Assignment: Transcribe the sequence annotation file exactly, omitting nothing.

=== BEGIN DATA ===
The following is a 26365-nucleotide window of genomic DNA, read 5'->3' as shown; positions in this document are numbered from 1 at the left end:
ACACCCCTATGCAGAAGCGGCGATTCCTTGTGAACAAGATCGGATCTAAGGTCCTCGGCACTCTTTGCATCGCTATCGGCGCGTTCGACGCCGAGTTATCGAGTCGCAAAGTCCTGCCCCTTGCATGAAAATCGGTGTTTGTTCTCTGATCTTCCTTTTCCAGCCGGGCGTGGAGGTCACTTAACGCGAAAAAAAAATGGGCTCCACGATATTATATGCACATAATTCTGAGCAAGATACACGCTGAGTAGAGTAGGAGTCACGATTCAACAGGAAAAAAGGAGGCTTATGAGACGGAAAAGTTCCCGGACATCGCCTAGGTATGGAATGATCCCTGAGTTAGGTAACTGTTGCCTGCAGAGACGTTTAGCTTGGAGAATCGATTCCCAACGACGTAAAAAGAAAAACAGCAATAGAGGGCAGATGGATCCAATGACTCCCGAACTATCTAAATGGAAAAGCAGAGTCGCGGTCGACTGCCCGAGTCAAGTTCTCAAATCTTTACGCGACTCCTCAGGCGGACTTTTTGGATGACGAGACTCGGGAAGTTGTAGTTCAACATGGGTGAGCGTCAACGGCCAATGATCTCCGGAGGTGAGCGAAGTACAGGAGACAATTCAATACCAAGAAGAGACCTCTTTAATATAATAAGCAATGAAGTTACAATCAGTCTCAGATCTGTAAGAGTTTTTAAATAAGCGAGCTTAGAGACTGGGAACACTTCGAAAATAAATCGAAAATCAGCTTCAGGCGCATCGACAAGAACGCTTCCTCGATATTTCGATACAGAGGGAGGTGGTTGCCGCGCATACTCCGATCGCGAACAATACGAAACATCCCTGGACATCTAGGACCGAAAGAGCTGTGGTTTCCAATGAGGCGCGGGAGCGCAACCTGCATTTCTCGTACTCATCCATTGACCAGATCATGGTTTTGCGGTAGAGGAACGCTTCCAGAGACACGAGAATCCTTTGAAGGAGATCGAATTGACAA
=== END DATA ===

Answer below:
The following is a 26365-nucleotide window of genomic DNA, read 5'->3' as shown; positions in this document are numbered from 1 at the left end:
ACACCCCTATGCAGAAGCGGCGATTCCTTGTGAACAAGATCGGATCTAAGGTCCTCGGCACTCTTTGCATCGCTATCGGCGCGTTCGACGCCGAGTTATCGAGTCGCAAAGTCCTGCCCCTTGCATGAAAATCGGTGTTTGTTCTCTGATCTTCCTTTTCCAGCCGGGCGTGGAGGTCACTTAACGCGAAAAAAAAATGGGCTCCACGATATTATATGCACATAATTCTGAGCAAGATACACGCTGAGTAGAGTAGGAGTCACGATTCAACAGGAAAAAAGGAGGCTTATGAGACGGAAAAGTTCCCGGACATCGCCTAGGTATGGAATGATCCCTGAGTTAGGTAACTGTTGCCTGCAGAGACGTTTAGCTTGGAGAATCGATTCCCAACGACGTAAAAAGAAAAACAGCAATAGAGGGCAGATGGATCCAATGACTCCCGAACTATCTAAATGGAAAAGCAGAGTCGCGGTCGACTGCCCGAGTCAAGTTCTCAAATCTTTACGCGACTCCTCAGGCGGACTTTTTGGATGACGAGACTCGGGAAGTTGTAGTTCAACATGGGTGAGCGTCAACGGCCAATGATCTCCGGAGGTGAGCGAAGTACAGGAGACAATTCAATACCAAGAAGAGACCTCTTTAATATAATAAGCAATGAAGTTACAATCAGTCTCAGATCTGTAAGAGTTTTTAAATAAGCGAGCTTAGAGACTGGGAACACTTCGAAAATAAATCGAAAATCAGCTTCAGGCGCATCGACAAGAACGCTTCCTCGATATTTCGATACAGAGGGAGGTGGTTGCCGCGCATACTCCGATCGCGAACAATACGAAACATCCCTGGACATCTAGGACCGAAAGAGCTGTGGTTTCCAATGAGGCGCGGGAGCGCAACCTGCATTTCTCGTACTCATCCATTGACCAGATCATGGTTTTGCGGTAGAGGAACGCTTCCAGAGACACGAGAATCCTTTGAAGGAGATCGAATTGACAA